300,000 pounds of food delivered by letter carriers Response to drive called overwhelming

February 16, 1992|By Rafael Alvarez | Rafael Alvarez,Staff Writer

Postal Service letter carriers are trained to go to your house and drop things off, but this past week they juggled that job with picking things up -- more than 300,000 pounds of food for the poor.

The weeklong "Harvest for the Hungry" -- an easy-as-pie charity event that ended yesterday and asked only that Marylanders give a few canned goods to the people who deliver their mail -- turned into one of the most successful food drives in recent memory. Postal workers in Delaware also helped out.

By late yesterday, those big tractor trailers the post office uses to haul phone bills, love letters and hate mail were still unloading goodies at the Maryland Food Bank warehouse in West Baltimore.

"People just like the joy and thrill of giving away food -- the physical act of giving food to someone who is hungry, and this made it as easy for them as possible," said Bill Ewing, director of the food bank. "If you can drag yourself from the kitchen to the front door, you could do this."

The idea started with post office workers in other parts of the country, but not with such "overwhelming" success as in Maryland, said Mr. Ewing, walking through the warehouse at 241 N. Franklintown Road as volunteers packed boxes for pantries around the state.

These off-season donations, given in the absence of societal guilt that often accompanies holiday food drives, may in the end rival the food bank's biggest annual campaign, the Thanksgiving "Bags of Plenty" event which collected about 400,000 pounds in 11 days last year.

"We're talking mega-food here," Mr. Ewing said, "But we're not going to end hunger any time soon."

Mountains of noodle soup, spaghetti sauce and green beans made it to the warehouse through the efforts of men and women like Dudley Bradburn, a 16-year veteran of the mails who delivers to 330 houses along Catonsville streets like Waveland and Edridge and Drummond.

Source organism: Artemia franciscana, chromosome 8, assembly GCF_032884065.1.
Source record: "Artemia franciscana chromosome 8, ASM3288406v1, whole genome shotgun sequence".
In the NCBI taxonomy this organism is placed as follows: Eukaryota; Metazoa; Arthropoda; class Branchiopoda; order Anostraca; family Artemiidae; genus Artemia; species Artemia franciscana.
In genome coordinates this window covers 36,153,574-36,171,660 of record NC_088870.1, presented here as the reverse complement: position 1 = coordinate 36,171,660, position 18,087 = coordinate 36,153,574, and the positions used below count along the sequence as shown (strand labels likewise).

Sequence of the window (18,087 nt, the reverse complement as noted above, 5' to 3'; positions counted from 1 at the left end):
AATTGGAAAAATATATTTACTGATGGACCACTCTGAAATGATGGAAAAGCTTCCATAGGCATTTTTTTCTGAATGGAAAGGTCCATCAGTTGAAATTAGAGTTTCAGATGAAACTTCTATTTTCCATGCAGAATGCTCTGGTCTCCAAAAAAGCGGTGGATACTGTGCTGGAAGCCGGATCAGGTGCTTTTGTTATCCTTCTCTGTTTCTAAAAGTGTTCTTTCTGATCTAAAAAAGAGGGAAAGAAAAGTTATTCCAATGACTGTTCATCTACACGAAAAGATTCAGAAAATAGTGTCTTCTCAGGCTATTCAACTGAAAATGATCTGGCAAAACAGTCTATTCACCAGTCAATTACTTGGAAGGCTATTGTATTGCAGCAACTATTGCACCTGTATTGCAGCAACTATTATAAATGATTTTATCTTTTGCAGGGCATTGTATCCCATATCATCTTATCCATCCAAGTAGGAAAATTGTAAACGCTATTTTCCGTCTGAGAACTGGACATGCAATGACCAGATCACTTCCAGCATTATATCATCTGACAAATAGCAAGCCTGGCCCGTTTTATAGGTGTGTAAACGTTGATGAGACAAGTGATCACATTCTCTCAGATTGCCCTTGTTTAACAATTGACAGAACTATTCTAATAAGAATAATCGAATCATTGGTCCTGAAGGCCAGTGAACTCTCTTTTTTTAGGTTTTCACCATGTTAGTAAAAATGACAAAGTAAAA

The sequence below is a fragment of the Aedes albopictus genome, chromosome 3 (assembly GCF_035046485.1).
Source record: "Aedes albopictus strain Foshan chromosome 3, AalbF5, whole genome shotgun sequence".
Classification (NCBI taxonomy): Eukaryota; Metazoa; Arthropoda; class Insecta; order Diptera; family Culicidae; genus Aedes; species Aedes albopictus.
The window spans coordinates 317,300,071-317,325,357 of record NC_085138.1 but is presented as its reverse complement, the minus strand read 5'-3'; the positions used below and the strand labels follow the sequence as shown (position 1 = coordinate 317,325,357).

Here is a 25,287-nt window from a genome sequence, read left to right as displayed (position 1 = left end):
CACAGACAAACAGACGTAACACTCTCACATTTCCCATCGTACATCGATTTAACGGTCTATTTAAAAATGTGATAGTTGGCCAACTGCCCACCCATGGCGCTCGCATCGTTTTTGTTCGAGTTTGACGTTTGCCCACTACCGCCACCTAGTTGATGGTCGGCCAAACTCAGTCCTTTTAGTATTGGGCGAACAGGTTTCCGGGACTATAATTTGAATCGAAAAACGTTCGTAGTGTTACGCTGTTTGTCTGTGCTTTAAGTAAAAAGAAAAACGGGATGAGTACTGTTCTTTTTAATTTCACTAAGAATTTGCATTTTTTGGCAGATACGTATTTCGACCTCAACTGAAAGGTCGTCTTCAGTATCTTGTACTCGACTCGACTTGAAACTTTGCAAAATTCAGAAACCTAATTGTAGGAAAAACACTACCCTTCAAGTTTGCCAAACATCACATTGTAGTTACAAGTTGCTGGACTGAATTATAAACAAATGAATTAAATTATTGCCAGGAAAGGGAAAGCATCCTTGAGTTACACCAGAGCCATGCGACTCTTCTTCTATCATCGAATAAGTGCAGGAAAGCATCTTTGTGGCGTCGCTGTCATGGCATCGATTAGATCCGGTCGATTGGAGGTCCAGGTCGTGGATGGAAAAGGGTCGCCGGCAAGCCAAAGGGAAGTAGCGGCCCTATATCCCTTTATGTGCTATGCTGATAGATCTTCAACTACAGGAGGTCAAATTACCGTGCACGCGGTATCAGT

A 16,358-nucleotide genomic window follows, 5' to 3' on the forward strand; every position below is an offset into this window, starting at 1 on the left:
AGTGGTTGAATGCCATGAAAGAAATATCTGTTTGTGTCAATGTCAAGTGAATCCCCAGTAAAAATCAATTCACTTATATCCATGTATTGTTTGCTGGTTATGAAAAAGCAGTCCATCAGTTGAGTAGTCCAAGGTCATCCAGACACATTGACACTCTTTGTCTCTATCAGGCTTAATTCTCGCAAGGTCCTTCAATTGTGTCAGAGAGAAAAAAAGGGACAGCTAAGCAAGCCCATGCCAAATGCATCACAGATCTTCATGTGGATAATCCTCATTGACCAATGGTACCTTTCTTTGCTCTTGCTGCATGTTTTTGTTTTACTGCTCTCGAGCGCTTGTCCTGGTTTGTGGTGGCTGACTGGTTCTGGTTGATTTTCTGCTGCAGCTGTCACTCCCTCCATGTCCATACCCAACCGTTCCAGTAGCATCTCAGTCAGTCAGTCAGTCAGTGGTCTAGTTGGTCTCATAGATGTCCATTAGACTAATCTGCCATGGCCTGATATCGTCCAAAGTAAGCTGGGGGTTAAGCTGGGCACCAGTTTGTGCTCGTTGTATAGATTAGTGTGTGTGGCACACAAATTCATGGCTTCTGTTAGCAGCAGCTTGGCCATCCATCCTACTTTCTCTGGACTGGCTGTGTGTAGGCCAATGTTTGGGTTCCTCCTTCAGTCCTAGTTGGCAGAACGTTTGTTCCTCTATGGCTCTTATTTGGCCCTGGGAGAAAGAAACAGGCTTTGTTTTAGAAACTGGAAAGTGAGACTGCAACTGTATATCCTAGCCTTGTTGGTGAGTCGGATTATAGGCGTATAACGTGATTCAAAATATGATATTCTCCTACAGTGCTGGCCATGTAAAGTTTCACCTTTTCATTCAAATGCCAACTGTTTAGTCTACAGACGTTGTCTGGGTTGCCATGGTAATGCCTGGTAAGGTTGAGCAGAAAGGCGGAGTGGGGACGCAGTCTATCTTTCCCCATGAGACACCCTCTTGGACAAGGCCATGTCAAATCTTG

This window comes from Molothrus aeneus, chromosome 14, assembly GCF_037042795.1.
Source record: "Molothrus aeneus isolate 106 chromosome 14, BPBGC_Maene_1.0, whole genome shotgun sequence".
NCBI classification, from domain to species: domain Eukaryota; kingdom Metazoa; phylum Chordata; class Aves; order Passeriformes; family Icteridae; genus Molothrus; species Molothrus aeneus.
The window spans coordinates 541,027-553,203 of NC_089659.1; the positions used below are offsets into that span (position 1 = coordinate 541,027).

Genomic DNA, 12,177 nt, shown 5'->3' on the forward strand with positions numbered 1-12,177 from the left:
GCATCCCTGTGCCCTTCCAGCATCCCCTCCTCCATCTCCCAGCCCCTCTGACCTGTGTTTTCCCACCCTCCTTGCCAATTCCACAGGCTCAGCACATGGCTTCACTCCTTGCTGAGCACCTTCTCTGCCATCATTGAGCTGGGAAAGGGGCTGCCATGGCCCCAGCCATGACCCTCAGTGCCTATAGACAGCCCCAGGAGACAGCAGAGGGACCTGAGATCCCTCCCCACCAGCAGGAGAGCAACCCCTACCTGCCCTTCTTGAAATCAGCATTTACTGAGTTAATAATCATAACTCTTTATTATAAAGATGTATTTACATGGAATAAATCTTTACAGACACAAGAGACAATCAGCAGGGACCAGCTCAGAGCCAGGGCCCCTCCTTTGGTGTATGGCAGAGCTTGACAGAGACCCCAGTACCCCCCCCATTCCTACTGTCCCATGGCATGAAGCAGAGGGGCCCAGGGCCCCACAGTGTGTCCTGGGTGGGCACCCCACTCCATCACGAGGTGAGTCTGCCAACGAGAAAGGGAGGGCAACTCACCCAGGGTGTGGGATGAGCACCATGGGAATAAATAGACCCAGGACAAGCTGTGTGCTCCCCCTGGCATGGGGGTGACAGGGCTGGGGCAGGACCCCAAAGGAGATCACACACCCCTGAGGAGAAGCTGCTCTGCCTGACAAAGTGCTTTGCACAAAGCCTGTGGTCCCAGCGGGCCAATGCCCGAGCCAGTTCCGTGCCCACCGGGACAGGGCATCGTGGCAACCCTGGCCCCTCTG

To Mr. Bradburn, who guesses that he picked up about 500 pounds of food, the drive was a hit because of the closeness the carriers often enjoy with residents.

"The only time you see a fireman is when there's a fire, the only time you see police is when there's trouble, but you see the mailman every day," said Mr. Bradburn, who carries lollipops for youngsters and biscuits for dogs. "If you take your job seriously like I do, these people are like family members. Monday and Tuesday my truck was so loaded with food that I had to go back to the station, drop it off and come back.

"People out here are good neighbors, and this shows they care about other people, too," he said. "Before it even started, they were asking me: 'When are you picking up cans?

When are you picking up cans?' "

A man who counts his blessings, Mr. Bradburn said the example of the Postal Service could be easily copied. "We should always help the unfortunate," he said.

So be prepared early next month when the Boy Scouts of America once again take their turn.

The Scouts will be leaving plastic bags on door knobs in their "Scouting for Food" drive. The bags can be filled with non-perishable food for the Scouts to pick up.

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